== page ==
Their response: The Green Party understands the desire for independently sourced information to better establish the enormous value of recreational fishing and supports research to achieve that end, however wishes to note that the principles already outlined should negate the need for the inherent rights of New Zealanders to recreational fishing to be protected by an economic argument. That argument is necessary only in the current political-commercial context. The Green Party has a plan for a cleaner, fairer, smarter New Zealand.

Score for principle:     13/20

LegaSea summary: The Green Party are supportive of establishing an independent economic value of recreational fishing. They support research to achieve that end, however their core belief is that there shouldn’t be a need for it – this probably means they will not push hard for this research.

bonus

Bonus Points for other ways to rebuild fisheries and protect public access to them

Their response:

Review of the Quota Management System to remove the incentives that encourage poor fishing practices and dumping.

Our summary:  Show a depth of understanding of fisheries matters

Bonus : 10/20

 

 

Grand Total:  93 /120

Overall summary: Very well compiled response to our 5 principles. The Green Party demonstrates a deep level of understanding about oceans and fisheries and recognise recreational fishing as being important.

FOCUS
New Zealand

FOCUS New Zealand supplied their official fisheries policy which broadly addressed the 5 LegaSea principles

Read FOCUS New Zealand’s fishers policy and support documents here

Total score: 82/120

Summary of FOCUS New Zealand’s policy in relation to each principle


rebuild2

Principle 1 – Let’s Rebuild the Fishery

1. Adopt the default target of 40% or better of the unfished biomass and set Total Allowable Catches (TACs) accordingly. (10/10)

Their response: Agree to a minimum target of B40.

Our summary: Excellent target setting strategies.

2. When the target biomass is reached allocation decisions can be made after fully considering the obligations to future generations, and after the full intentions of Part 3 of the Fisheries Act are adopted. (0/5)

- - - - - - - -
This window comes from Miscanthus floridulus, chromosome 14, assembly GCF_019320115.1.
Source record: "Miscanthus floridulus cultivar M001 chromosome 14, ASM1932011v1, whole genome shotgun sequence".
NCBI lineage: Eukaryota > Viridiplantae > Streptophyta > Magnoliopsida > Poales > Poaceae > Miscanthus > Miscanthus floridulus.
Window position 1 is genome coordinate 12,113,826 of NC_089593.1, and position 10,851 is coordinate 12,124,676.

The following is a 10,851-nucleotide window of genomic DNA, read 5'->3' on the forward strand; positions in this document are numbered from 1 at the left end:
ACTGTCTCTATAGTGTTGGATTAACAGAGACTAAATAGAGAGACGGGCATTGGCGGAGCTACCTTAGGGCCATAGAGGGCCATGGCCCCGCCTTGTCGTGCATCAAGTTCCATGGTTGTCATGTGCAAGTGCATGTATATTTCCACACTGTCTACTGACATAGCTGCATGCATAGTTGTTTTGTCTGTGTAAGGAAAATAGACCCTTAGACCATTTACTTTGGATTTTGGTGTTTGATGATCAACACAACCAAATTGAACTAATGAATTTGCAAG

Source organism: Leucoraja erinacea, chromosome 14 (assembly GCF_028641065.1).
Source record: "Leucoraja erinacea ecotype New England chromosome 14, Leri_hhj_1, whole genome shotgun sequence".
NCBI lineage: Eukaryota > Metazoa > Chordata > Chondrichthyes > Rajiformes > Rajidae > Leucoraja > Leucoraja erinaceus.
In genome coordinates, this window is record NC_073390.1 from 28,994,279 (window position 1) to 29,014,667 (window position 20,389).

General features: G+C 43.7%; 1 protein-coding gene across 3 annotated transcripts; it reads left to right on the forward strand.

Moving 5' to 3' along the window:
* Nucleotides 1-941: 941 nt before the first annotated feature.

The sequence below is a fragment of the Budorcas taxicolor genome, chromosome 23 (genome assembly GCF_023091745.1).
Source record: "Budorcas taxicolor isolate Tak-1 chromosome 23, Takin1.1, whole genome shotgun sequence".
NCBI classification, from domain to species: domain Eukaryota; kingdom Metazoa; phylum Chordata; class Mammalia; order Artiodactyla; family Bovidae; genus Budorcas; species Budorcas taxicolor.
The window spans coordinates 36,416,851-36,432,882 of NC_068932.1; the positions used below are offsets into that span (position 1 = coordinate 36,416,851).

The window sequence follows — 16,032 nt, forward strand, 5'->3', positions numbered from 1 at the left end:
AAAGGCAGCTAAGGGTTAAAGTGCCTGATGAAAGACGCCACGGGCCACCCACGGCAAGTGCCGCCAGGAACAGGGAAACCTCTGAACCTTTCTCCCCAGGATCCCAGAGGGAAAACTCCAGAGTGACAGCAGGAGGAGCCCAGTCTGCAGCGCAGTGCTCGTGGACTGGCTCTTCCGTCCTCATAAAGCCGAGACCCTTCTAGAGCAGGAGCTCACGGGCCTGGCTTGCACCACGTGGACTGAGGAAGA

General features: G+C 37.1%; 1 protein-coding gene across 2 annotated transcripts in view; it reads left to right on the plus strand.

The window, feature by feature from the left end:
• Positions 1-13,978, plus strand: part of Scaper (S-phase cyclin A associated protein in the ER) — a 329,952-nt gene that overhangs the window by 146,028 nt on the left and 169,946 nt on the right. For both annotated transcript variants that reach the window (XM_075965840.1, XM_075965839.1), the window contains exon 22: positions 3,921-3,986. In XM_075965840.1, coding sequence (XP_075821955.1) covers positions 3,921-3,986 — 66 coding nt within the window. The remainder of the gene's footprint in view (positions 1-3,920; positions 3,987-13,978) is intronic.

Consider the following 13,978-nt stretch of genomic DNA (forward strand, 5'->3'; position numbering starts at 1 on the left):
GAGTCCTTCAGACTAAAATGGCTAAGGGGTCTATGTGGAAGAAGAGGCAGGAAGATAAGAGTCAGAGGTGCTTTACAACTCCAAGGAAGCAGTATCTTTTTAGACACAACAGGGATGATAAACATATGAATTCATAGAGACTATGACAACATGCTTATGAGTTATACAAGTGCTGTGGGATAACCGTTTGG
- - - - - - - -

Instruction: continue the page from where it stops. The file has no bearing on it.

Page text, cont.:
Their response: No comment.

Our summary: No comment.

3. Adopt an ecosystem approach to stock management which better accounts for interdependent and associated species. (0/3)

Their response: No comment.

Our summary: No comment.

4. Adopt a cautious approach to management when stock assessments do not match up with the reality of what is actually happening in the water (0/2)

Their response: No comment.

Our summary: No comment.

Score for principle:    10/20

LegaSea summary: A  good commitment to rebuilding abundance .

waste

Principle 2 – Stop Senseless Waste

1. Information. All fisheries information is in the public interest, and all records that identify catch mix, species, methods, and areas of commercial catch needs to be immediately released into the public domain. In particular all data that has been collected on catch composition of inshore trawlers that has been gathered since 1990 must be immediately available for public scrutiny. (3/3)

Their response: There should be no secrets. The 1994 Trawl Mortality report must be released.

Our summary: Agree with this policy

2. Remove trawling that cannot demonstrate compliance with reasonable selectivity standards and minimised benthic contact from within the 100m contour.  (14/14)

Notes: The recent Snapper1 Commercial agreement sets a selectivity standard of juvenile catch at 15% of the total snapper catch by weight, which will typically run to 30% by number of total fish  killed. Clearly, this is a standard that accepts poor selectivity and is not reasonable.

Their response: They go beyond simply removing the methods and advocate penalties for wastage.

Our summary: Agree with the recommendation

3. Resource the public conversation designed to develop ways to reduce waste in the recreational sector. Invest in education to provide the public with the tools and understanding required to better conserve fish. (0/3)

Notes – The public are more than ready to further conserve precious resources, but only in the context of rebuilding abundance, not to subsidise export driven commercial fishing.

Their response: No comment

Our summary: No comment

Score for principle:   17/20

LegaSea Summary: FOCUS New Zealand  are committed to reducing the level of waste that is occurring in our fisheries.

ownership

Principle 3 – Fisheries are Publicly Owned

1. Recognise fish stocks as public resources and consider applying a Resource Rental regime   to captures the extra competitive profit that arise from commercial fishing in the EEZ. (5/5)

Their response: Establish a royalty on commercial fishing so that the nation can get fair compensation for the private utilisation of the resources we all own.